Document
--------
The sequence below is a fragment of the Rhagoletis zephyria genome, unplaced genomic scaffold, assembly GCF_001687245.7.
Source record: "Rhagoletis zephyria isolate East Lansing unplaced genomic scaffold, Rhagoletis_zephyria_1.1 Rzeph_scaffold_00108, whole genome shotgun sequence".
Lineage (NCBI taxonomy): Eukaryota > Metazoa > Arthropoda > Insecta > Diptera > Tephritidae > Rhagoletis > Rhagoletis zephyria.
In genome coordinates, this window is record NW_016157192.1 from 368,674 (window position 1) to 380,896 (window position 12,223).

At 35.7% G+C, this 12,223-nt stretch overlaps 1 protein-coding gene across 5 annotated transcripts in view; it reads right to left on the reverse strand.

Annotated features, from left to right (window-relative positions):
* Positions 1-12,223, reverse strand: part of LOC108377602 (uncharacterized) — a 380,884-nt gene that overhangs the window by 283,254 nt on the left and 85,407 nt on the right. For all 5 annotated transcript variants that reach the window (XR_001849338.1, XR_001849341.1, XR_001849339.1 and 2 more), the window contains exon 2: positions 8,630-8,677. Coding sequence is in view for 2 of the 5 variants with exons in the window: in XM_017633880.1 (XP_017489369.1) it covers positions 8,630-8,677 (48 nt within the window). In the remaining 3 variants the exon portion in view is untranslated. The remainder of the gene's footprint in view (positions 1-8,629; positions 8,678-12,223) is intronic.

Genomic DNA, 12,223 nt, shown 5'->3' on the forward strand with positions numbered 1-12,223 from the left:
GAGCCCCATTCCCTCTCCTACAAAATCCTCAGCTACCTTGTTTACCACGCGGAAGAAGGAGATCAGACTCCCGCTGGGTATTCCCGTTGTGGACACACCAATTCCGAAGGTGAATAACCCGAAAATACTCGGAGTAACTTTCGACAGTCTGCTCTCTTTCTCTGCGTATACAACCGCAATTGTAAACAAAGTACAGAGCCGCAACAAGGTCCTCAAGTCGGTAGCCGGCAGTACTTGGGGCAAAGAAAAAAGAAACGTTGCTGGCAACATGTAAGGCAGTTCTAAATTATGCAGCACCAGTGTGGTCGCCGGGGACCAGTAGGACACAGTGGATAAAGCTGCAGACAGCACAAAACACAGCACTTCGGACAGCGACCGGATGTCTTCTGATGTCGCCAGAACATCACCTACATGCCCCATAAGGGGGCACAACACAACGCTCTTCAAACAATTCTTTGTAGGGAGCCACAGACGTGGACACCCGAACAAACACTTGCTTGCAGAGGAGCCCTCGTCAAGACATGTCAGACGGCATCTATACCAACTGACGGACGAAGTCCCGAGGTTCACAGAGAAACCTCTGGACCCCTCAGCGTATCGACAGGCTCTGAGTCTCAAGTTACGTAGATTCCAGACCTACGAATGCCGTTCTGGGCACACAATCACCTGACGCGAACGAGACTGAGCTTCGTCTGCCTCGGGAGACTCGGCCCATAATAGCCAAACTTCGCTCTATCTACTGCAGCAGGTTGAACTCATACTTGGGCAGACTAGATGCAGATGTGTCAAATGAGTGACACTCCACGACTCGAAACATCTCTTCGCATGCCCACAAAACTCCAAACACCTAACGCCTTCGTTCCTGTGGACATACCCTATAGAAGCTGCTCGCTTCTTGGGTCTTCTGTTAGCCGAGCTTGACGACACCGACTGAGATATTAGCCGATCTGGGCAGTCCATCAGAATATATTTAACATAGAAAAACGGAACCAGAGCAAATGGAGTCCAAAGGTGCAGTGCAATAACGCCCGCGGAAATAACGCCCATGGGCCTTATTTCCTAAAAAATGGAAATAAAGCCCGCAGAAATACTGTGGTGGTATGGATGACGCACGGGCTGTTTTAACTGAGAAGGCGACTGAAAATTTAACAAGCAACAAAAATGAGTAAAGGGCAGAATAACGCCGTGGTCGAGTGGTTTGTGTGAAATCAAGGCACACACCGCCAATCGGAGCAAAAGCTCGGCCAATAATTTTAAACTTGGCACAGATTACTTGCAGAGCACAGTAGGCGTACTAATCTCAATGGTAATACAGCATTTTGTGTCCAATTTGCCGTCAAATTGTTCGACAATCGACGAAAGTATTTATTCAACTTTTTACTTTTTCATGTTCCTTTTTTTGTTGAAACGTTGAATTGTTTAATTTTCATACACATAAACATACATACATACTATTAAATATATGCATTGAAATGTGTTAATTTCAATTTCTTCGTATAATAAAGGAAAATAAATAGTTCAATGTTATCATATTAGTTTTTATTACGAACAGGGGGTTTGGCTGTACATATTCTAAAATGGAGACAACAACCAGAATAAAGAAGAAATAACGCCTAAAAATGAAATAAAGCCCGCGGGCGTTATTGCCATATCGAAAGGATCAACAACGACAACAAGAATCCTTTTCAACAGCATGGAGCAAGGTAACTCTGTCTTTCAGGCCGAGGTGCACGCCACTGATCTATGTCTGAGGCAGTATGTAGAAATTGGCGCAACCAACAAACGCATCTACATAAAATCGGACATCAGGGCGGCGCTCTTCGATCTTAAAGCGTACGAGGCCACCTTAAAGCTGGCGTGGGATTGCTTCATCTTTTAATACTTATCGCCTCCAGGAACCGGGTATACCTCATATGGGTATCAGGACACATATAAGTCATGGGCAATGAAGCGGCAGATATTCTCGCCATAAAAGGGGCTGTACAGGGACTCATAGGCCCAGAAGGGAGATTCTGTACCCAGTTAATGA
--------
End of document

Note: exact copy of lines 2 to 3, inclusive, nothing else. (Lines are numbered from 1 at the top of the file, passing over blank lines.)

Source record: "Rhagoletis zephyria isolate East Lansing unplaced genomic scaffold, Rhagoletis_zephyria_1.1 Rzeph_scaffold_00108, whole genome shotgun sequence".
Lineage (NCBI taxonomy): Eukaryota > Metazoa > Arthropoda > Insecta > Diptera > Tephritidae > Rhagoletis > Rhagoletis zephyria.